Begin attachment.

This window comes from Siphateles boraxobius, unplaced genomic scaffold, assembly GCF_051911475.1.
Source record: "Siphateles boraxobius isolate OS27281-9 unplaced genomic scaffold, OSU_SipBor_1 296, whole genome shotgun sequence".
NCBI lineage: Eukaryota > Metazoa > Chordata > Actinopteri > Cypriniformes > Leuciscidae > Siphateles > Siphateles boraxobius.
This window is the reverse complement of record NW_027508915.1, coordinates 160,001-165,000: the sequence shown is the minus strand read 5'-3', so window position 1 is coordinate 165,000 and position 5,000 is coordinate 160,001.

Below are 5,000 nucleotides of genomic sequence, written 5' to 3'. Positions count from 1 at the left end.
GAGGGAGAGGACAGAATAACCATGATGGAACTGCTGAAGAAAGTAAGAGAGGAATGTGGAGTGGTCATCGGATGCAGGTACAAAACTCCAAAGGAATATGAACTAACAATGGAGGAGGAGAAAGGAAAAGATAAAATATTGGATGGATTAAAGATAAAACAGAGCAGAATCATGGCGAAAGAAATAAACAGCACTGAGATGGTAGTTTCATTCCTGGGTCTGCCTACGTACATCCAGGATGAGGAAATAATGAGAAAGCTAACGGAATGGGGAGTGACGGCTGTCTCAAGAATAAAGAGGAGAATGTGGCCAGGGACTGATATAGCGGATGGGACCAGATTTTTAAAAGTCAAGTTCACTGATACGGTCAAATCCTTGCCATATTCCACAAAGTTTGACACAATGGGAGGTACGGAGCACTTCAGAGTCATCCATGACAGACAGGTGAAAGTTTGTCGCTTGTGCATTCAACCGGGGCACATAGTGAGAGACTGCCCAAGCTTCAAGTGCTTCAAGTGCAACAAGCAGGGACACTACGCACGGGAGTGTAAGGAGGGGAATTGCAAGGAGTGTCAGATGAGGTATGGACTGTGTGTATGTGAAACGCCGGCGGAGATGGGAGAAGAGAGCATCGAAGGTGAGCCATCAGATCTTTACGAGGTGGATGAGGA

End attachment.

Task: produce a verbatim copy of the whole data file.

This window comes from Siphateles boraxobius, unplaced genomic scaffold, assembly GCF_051911475.1.
Source record: "Siphateles boraxobius isolate OS27281-9 unplaced genomic scaffold, OSU_SipBor_1 296, whole genome shotgun sequence".
NCBI lineage: Eukaryota > Metazoa > Chordata > Actinopteri > Cypriniformes > Leuciscidae > Siphateles > Siphateles boraxobius.
This window is the reverse complement of record NW_027508915.1, coordinates 160,001-165,000: the sequence shown is the minus strand read 5'-3', so window position 1 is coordinate 165,000 and position 5,000 is coordinate 160,001.

Below are 5,000 nucleotides of genomic sequence, written 5' to 3'. Positions count from 1 at the left end.
GAGGGAGAGGACAGAATAACCATGATGGAACTGCTGAAGAAAGTAAGAGAGGAATGTGGAGTGGTCATCGGATGCAGGTACAAAACTCCAAAGGAATATGAACTAACAATGGAGGAGGAGAAAGGAAAAGATAAAATATTGGATGGATTAAAGATAAAACAGAGCAGAATCATGGCGAAAGAAATAAACAGCACTGAGATGGTAGTTTCATTCCTGGGTCTGCCTACGTACATCCAGGATGAGGAAATAATGAGAAAGCTAACGGAATGGGGAGTGACGGCTGTCTCAAGAATAAAGAGGAGAATGTGGCCAGGGACTGATATAGCGGATGGGACCAGATTTTTAAAAGTCAAGTTCACTGATACGGTCAAATCCTTGCCATATTCCACAAAGTTTGACACAATGGGAGGTACGGAGCACTTCAGAGTCATCCATGACAGACAGGTGAAAGTTTGTCGCTTGTGCATTCAACCGGGGCACATAGTGAGAGACTGCCCAAGCTTCAAGTGCTTCAAGTGCAACAAGCAGGGACACTACGCACGGGAGTGTAAGGAGGGGAATTGCAAGGAGTGTCAGATGAGGTATGGACTGTGTGTATGTGAAACGCCGGCGGAGATGGGAGAAGAGAGCATCGAAGGTGAGCCATCAGATCTTTACGAGGTGGATGAGGA